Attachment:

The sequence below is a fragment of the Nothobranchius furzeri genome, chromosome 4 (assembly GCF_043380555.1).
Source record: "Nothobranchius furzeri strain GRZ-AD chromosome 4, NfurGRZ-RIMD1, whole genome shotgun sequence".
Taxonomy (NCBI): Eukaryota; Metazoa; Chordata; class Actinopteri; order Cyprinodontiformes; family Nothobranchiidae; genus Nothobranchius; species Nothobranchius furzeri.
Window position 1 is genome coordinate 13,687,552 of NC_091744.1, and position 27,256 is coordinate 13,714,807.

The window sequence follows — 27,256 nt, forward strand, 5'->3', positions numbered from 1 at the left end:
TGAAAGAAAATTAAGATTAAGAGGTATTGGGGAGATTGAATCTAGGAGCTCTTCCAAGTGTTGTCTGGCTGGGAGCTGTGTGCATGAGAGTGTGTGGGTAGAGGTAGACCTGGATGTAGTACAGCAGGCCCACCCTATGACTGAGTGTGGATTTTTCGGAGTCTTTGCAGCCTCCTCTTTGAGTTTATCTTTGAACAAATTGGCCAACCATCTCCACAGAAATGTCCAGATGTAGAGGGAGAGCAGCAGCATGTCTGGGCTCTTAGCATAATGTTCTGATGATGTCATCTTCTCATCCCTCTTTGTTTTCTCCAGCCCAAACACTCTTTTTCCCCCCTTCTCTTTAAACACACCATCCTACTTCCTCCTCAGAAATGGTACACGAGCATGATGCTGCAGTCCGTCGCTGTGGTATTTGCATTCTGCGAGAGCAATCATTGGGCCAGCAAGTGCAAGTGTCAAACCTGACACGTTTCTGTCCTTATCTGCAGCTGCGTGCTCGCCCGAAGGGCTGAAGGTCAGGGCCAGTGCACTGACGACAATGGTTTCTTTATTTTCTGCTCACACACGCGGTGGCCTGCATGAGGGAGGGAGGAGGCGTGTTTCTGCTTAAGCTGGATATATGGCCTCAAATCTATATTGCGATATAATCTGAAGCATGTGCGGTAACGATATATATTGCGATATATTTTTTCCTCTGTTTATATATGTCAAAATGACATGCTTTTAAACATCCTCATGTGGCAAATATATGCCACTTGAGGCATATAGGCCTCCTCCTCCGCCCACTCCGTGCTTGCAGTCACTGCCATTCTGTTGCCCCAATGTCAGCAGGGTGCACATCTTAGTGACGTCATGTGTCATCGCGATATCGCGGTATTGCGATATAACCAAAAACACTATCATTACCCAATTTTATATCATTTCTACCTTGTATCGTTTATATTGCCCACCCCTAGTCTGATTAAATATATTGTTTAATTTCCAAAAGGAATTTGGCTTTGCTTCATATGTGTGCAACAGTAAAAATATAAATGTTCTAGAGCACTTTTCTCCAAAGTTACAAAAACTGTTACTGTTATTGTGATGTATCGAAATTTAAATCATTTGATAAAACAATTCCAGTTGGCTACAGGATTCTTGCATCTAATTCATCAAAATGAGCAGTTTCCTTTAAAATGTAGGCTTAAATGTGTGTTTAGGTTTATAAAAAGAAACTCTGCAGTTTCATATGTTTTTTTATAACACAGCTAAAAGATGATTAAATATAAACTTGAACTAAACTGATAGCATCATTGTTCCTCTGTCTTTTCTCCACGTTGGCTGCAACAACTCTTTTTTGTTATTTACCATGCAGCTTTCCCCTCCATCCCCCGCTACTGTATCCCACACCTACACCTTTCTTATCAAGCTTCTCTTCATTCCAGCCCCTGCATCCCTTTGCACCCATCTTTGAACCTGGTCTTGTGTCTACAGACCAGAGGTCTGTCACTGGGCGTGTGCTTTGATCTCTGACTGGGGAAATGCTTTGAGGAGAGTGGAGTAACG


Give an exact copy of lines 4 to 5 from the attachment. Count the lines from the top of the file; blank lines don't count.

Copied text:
Window position 1 is genome coordinate 13,687,552 of NC_091744.1, and position 27,256 is coordinate 13,714,807.

The window sequence follows — 27,256 nt, forward strand, 5'->3', positions numbered from 1 at the left end: